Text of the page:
The court quoted its decision in Collins v. Day, 644 N.E.2d 72 (Ind. 1994), to articulate the standard for determining whether a statute complies with Indiana's Equal Privileges and Immunities Clause. To satisfy the constitutional requirement: (1) the disparate treatment accorded by the legislation must be reasonably related to inherent characteristics which distinguish the unequally treated classes, and (2) the preferential treatment must be uniformly applicable and equally available to all persons similarly situated.
Under the first element, the disparate treatment must be reasonably related to the inherent differences that distinguish the unequally treated classes. The court found that no such characteristic existed in this case. The disparately treated classes were identically comprised of asbestos victims, and Section 2 did not differentiate between them based on any single characteristic of theirs – inherent or otherwise. Thus, because the disparate treatment was not reasonably related to an inherent difference of the unequally treated classes, the court found that the statute violates the first Collins factor.
The court then continued its analysis under the second element, which requires any preferential treatment to be uniformly applicable and equally available to all persons similarly situated. The court found that the two classes of asbestos victims were similarly situated (both being victims of asbestos illness or disease), yet only one of them (the class seeking damages from defendants who both mined and sold raw asbestos) was completely excepted from the statute of repose. Thus, the court found that Section 2 created a preference and established an inequality among a class of citizens whom are equally meritorious, violating the second Collins factor. Therefore, the court held that the unequal treatment under Section 2 violates the Equal Privileges and Immunities Clause of Article 1, Section 23 of the Indiana Constitution on two separate and independent bases.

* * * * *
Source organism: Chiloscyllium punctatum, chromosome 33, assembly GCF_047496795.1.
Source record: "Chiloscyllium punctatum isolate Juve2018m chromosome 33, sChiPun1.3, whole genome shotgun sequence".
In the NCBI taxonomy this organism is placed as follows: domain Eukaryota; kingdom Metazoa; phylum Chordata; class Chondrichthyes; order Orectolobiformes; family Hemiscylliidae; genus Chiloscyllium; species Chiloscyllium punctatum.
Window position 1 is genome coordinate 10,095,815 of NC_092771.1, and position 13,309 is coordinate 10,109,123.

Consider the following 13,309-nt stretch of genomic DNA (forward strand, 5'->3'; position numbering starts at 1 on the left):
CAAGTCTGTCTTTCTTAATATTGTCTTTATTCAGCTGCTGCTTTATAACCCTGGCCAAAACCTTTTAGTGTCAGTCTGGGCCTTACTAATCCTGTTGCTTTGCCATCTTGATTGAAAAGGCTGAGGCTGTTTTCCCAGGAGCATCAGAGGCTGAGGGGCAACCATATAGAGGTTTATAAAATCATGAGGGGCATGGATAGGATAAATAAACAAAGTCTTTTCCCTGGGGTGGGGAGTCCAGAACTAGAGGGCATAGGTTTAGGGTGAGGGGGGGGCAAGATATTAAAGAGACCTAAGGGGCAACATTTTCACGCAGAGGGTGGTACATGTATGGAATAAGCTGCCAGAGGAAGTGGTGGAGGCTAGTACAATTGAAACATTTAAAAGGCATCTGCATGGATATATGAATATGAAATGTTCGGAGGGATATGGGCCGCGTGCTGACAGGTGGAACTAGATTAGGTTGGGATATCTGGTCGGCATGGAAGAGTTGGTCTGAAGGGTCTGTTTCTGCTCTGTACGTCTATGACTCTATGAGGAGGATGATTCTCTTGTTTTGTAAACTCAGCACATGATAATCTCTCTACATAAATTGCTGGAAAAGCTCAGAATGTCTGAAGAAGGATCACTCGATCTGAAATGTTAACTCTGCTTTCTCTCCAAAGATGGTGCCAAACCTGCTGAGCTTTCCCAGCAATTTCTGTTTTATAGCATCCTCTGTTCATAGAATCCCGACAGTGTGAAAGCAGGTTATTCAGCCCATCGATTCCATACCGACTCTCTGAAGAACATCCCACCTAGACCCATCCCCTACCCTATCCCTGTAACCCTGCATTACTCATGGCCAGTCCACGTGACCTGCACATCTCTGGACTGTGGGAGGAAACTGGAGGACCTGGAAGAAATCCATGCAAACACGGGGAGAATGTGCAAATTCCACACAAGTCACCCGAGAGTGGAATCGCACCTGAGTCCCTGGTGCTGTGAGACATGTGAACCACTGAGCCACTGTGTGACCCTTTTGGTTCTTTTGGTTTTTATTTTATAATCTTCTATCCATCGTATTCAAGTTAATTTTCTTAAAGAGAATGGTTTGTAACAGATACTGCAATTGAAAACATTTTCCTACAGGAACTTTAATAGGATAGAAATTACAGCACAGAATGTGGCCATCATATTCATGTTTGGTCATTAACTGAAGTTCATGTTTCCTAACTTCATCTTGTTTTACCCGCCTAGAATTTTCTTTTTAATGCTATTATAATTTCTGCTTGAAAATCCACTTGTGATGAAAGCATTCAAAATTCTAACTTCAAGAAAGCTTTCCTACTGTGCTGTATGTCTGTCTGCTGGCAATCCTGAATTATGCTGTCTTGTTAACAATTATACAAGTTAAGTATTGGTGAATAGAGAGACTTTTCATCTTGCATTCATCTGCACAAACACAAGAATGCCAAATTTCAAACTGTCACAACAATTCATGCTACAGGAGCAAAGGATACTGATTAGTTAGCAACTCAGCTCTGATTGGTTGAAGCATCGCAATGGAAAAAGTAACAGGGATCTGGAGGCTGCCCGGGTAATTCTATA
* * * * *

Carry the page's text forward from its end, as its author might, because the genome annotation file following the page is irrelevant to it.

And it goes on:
The court noted that, in crafting Section 2, the General Assembly expressly included a non-severability clause, and because it found Section 2 partially unconstitutional, it must invalidate all of Section 2. Therefore plaintiffs' claims all fell under the statute of repose provision in Section 1.
The court stated that it interpreted Section 1 in Covalt v. Carey Canada, Inc., 543 N.E.2d 382 (Ind. 1989), and held that a plaintiff may bring suit within two years after discovering a disease and its cause, notwithstanding that the discovery was made more than ten years after the last exposure to the product that caused the disease. This holding, however, was limited to cases where an injury to a plaintiff is caused by a disease which may have been contracted as a result of protracted exposure to a foreign substance. As stated in Covalt, the "statute of repose [is] inapplicable to cases involving protracted exposure to an inherently dangerous foreign substance which is visited into the body."
The court acknowledged that Ott had partially overruled Covalt, but the overruling was predicated on the intervening enactment of Section 2. Because it was finding Section 2 void due to its partial unconstitutionality, the court held that Covalt is restored as the controlling precedent, and as a result, the Product Liability Act statute of repose does not apply to cases involving protracted exposure to an inherently dangerous foreign substance. Thus, applying this standard, the court found that the Indiana Product Liability Act's statute of repose provision did not apply to bar plaintiff's claims for asbestos injury and illness.